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COMPARE THE JUDGES: MSPs call for US style transparency on judicial declarations as Minister fails to convince Holyrood committee that secretive & wealthy judges should be excluded from a register of interests

17 Dec

Minister fails to convince MSPs judges wealth & links to big business should remain secret. MSPs from the Scottish Parliament’s Public Petitions Committee are now deciding their next moves in their investigation of proposals to create a register of judicial interests as called for in Petition PE1458: Register of Interests for members of Scotland’s judiciary, after taking evidence from Paul Wheelhouse – the Minister for Community Safety & Legal Affairs.

The evidence session with Mr Wheelhouse, taking place at Holyrood last Tuesday 9 December, also heard of comparisons with a US register of financial interests for judges which could serve as a model for any register of judges interests in Scotland.

Petition PE1458 – a proposal to increase judicial transparency and submitted to the Scottish Parliament’s Public Petitions Committee in late 2012 envisages the creation of a single independently regulated register of interests containing information on judges backgrounds, their personal wealth, undeclared earnings, business & family connections inside & outside of the legal profession, offshore investments, hospitality, details on recusals and other information routinely lodged in registers of interest across all walks of public life in the UK and around the world.

Appearing in place of Scotland’s top judge Lord President Lord Brian Gill and the Cabinet Secretary for Justice – both of whom have refused invitations to appear before the Committee on previous occasions, Paul Wheelhouse said he recognised the public concern about a judiciary which is “shrouded in privacy” and will seek assurances from Scotland’s top judge and the judicial complaints reviewer that the voluntary system of declaring interests is “robust”. He could not give a guarantee that judges have not presided over cases where they have had an interest in the past, nor could he give a 100% guarantee that they would not do so in the future to Holyrood’s Public Petitions Committee.

Scottish Government aides to Mr Wheelhouse who accompanied him to the meeting were also forced to admit they and Mr Wheelhouse had not even met the new JCR, nor the Lord President. It also came out neither the Minister or civil servants had yet had sight of Lord Gill’s proposed changes to the complaints rules – even though the consultation held by the top judge on rules changes had ended over a year ago.

Legal Affairs Minister Paul Wheelhouse evidence to Petitions Committee Petition 1458 Register of interests for members of Scotland’s judiciary

During the evidence hearing, it was also revealed the new Judicial Complaints Reviewer (JCR), Gillian Thompson OBE – who authored a report on undeclared interests of Scottish Court Service staff, failed to answer letters from the Petitions Committee or provide MSPs with a copy of the final report of Scotland’s first JCR – Moi Ali – who supports the call for a register of judicial interests, reported previously here: As Scotland’s top judge battles on against transparency, Judicial Complaints Reviewer tells MSPs judges should register their interests like others in public life

Entering the debate for the first time publicly, sacked Justice Secretary Kenny MacAskill, who replaced transparency crusader Chic Brodie MSP on the Petitions committee after losing his job in Nicola Sturgeon’s cabinet reshuffle, gave a poor first performance at the Committee, fixating at one point on “football interests” of judges.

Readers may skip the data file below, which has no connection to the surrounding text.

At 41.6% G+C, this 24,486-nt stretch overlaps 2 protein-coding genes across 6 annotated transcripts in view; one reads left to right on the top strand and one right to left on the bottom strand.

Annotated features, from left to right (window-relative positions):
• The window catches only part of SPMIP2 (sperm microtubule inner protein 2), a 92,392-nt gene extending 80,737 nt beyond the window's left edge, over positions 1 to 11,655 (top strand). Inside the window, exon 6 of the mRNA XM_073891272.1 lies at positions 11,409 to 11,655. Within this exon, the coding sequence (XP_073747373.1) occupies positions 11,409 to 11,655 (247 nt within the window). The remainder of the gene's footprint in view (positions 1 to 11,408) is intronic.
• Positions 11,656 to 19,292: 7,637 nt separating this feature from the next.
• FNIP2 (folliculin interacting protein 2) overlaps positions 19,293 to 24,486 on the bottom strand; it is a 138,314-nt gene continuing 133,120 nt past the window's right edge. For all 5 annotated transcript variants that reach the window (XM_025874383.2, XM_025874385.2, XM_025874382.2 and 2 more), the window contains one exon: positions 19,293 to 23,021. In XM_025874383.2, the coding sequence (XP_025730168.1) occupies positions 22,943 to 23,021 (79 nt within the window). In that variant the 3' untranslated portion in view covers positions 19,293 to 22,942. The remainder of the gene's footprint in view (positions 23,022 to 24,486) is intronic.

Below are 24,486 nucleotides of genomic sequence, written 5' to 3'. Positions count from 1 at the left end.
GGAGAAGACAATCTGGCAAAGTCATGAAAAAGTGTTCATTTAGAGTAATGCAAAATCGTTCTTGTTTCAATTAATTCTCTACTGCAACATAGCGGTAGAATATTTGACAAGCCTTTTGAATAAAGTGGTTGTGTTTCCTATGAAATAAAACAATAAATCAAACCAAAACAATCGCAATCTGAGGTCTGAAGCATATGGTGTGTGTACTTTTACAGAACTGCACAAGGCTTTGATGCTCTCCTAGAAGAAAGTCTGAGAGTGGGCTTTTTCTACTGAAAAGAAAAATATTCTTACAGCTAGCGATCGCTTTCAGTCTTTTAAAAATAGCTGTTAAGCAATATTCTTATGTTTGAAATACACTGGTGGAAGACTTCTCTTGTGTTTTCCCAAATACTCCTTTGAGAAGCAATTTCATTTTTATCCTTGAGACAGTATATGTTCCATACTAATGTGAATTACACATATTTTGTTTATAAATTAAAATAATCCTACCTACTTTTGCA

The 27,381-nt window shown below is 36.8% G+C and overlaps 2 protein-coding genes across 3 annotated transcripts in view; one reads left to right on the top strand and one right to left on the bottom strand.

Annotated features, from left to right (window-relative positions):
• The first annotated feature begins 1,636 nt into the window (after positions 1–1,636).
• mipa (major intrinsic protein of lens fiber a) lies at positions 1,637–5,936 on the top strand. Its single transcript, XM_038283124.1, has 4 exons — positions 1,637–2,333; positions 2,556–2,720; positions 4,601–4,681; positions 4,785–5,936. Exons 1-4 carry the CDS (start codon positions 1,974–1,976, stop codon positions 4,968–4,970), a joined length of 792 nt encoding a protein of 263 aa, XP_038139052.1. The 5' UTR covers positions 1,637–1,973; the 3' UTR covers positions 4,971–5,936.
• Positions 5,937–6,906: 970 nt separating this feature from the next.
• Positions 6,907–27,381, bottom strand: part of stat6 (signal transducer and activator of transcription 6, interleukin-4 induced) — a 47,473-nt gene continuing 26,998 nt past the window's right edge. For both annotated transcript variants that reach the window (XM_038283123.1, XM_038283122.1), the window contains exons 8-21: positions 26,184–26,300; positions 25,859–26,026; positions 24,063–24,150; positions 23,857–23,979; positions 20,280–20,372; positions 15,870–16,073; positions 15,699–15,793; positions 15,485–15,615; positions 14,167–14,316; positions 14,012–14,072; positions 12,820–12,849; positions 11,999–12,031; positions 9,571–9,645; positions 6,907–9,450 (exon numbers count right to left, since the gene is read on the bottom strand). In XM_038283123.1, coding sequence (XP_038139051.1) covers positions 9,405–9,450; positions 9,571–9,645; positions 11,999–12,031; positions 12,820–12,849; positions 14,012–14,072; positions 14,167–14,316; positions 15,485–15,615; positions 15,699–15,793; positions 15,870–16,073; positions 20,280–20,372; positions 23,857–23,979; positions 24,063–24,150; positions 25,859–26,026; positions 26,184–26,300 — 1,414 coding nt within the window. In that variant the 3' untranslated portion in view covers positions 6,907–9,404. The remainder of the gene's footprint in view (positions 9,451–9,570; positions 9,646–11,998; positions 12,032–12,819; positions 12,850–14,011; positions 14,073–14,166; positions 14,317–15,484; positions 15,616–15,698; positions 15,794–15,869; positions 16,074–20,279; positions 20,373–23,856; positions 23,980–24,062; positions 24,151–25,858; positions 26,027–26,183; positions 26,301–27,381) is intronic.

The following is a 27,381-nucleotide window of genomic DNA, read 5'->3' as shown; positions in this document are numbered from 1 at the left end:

Mr MacAskill also attacked the American register of judicial interests, saying the US register had led to judicial candidates being “pilloried”. Struggling on the petition he has previously opposed in letters to the Petitions Committee, MacAskill then asked if judges would have to disclose their favourite football team.

However, several MSPs from across the political spectrum said there was no strong argument against a judges’ register when MSPs have to disclose their interests.

Mr Wheelhouse then went on to attack the media and the public’s expectation of transparency. Following a script of top judge Gill, who has already attached the press, Wheelhouse claimed that rules requiring judges to disclose their vast wealth, links to big business & other connections, may open the judiciary up to “potentially hostile and aggressive press action”.

The comments sparked ire at the Petitions Committee.

Media articles including The Times reports MSPs want register of judges interests to go ahead. Convener David Stewart said: The big issue that I and my colleagues have been pushing is that it is assumed that those who appear before a judge have some form of psychic powers. How will they know whether there is a conflict? If there is no register, they will not be aware of it.

Until Chic Brodie and I met the Lord President, there was no system for recording recusals. We made that point to the Lord President, and—in fairness—he agreed to put a system in place, but it came into force only in April. It is only since then that we have been able to assess whether judges have recused themselves. Previously, that was a complete mystery; even recusals were a mystery.

You make out that everything is done fairly and is all above board. However, an ordinary person who appears before a judge does not have a clue whether there is any conflict of interest. That is the key point. We want—or rather, the petitioner wants—a system that is similar to the system for other public officials.

Your only real argument is that judges cannot defend themselves. I am sorry, but that is not a very strong argument.

Replying, in similar words used by Lord Gill himself in letters to MSPs, Minister Paul Wheelhouse said : If I may say so, convener, you misrepresent what I said. I did not say that that is the only ground for my view. There are serious concerns about potential influence on the judiciary as a result of revealing their interests in a public register. That would open them up to potentially hostile and aggressive press action, which might apply pressure on them to come down in a particular way in an adjudication.

Mr Wheelhouse’s predecessor Roseanna Cunningham was not persuaded by the need for a register, insisting ”the safeguards currently in place are sufficient to ensure the impartiality of the judiciary”. However, Ms Cunningham failed to persuade MSPs during a full debate on judicial interests at Holyrood in October, which saw a cross party vote and support for the proposal to create a register of judicial interests.